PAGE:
“The person who is challenged can pick the course and whoever wins switches tags and keeps them,” Petty said. “Then we turn all the tags back in and do another tourney. It’s something to get people interested.”

He said there are 25 tags now, and tags remaining after the tourney will be given to members on a first-come, first-served basis.

“The goal is to play up and get better numbers,” he said. “A lot of us are really new to it, and some have been playing for years. I’ve only been playing since February.

“When you play better people, you’ll get better. We hope this is just the beginning.”

Petty said the club is considering hosting a doubles tourney and a benefit tournament as interest grows.

Heath Chambers, another club member and supporter, said he believes the interest is here.

Chambers put a rack of disc golf frisbees for sale in Decatur Tire on Tuesday. He has already sold about 30.

“We’ve had a real good turnout. Everyone really wants to support it,” Chambers said. “It’s something to do, and it’s fun. It’s also free. I got into it in college because it’s cheap.”

Petty said many people have gone out and bought discs just to have fun.

“It’s a neat opportunity for a family, and it doesn’t matter if you’re 3 or 4 years old or 60 or 70 years old – you can throw a frisbee.”

Chambers said people interested in disc golf or buying a disc can call him at 940-577-0109.

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Air Evac Lifeteam dedicates new base http://www.wcmessenger.com/2014/business/air-evac-lifeteam-dedicates-new-base/ http://www.wcmessenger.com/2014/business/air-evac-lifeteam-dedicates-new-base/#comments Sat, 18 Oct 2014 20:25:29 +0000 http://www.wcmessenger.com/?p=82231 High winds and low clouds kept the helicopter tour off the menu at Monday’s open house for the new Decatur Air Evac Lifeteam base – but they didn’t keep the crowds from turning out to celebrate the service’s new station in Decatur.

New Base of Operations

NEW BASE OF OPERATIONS – Air Evac Lifeteam has a new headquarters on the campus of Wise Regional Health System in Decatur, providing a spot for pilots, nurses and paramedics to stay while they’re on call. A host of local dignitaries turned out to watch Program Director Lisa Ponce cut the ribbon Monday, Oct. 13. Messenger Photo by Joe Duty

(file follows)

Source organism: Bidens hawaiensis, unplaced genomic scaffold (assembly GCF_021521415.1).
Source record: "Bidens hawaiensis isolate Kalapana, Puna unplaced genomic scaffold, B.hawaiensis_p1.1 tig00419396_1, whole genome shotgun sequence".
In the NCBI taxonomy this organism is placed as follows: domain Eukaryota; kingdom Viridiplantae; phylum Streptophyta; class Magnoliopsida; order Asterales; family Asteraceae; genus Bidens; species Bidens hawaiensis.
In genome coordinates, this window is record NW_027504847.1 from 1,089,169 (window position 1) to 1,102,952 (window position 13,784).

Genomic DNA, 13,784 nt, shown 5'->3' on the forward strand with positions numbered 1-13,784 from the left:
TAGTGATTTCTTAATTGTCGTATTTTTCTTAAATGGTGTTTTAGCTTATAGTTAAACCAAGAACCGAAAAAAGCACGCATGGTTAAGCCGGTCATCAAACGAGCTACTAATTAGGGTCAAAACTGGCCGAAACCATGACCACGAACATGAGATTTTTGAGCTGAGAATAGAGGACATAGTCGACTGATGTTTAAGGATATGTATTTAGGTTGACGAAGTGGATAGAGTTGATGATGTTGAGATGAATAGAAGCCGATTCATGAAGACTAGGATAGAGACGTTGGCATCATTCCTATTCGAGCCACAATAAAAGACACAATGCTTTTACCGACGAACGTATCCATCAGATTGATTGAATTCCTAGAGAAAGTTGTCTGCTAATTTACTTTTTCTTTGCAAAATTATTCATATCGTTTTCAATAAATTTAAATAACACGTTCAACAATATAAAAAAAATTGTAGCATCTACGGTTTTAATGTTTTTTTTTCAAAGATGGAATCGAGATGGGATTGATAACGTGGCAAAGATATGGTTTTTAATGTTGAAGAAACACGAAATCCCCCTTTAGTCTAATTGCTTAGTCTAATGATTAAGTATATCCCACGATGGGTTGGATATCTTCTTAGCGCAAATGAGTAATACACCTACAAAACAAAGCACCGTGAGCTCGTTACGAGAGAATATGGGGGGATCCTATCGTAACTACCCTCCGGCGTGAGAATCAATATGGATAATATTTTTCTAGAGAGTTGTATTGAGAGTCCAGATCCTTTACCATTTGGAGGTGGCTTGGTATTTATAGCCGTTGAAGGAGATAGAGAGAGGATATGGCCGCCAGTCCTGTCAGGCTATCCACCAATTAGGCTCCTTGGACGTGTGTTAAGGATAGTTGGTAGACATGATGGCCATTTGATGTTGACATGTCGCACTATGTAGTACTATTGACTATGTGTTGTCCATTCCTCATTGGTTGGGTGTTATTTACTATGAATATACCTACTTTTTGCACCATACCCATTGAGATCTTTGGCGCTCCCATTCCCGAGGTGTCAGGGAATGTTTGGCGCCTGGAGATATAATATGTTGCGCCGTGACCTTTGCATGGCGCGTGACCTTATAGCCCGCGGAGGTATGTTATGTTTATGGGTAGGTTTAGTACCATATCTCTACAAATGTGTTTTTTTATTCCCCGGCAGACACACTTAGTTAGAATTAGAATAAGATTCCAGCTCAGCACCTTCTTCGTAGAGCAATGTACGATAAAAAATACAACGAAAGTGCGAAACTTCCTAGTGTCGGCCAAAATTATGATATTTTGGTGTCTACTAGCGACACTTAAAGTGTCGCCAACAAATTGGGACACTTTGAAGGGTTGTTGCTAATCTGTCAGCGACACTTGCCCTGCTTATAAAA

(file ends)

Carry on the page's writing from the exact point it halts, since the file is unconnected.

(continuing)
The new Decatur base is located on the campus of Wise Regional Hospital, just a few yards from the Emergency Room entrance.

The open house, which ran from 3:30 to 5:30 p.m., allowed visitors to see the pilot’s office, kitchen, day room and sleeping quarters where a pilot, nurse and paramedic are stationed and on call around the clock.

Lifeteam’s Decatur base covers Wise, Jack, Montague, Tarrant and Denton counties.

Air Evac Lifeteam is the nation’s largest independently owned and operated air medical service provider, with 115 bases in 15 states. They provide emergency medical service at accident scenes, transfer patients from rural areas to urban hospitals, and stand by at events like festivals and football games.

“Some days we have three or four flights, some days none,” said Lisa Ponce, program director for the Decatur base.

Ponce said the new base is a huge improvement over the team’s previous quarters, which were located inside the hospital.

“Wise Regional continues to grow, so we move our crew quarters to help them and to remain available to the hospital and community,” she said.

State Rep. Phil King came out for the ribbon cutting along with local dignitaries and hospital officials.

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Football: Off the chain – Randall runs for 320 yards, 5 touchdowns in Alvord victory http://www.wcmessenger.com/2014/sports/football-off-the-chain-randall-runs-for-320-yards-5-touchdowns-in-alvord-victory/ http://www.wcmessenger.com/2014/sports/football-off-the-chain-randall-runs-for-320-yards-5-touchdowns-in-alvord-victory/#comments Sat, 18 Oct 2014 20:24:30 +0000 http://www.wcmessenger.com/?p=82228 On his opening carry, Joe Randall broke free for 62 yards before being tripped up. It was one of the few times the Blue Ridge Tigers kept the Alvord senior out of the end zone.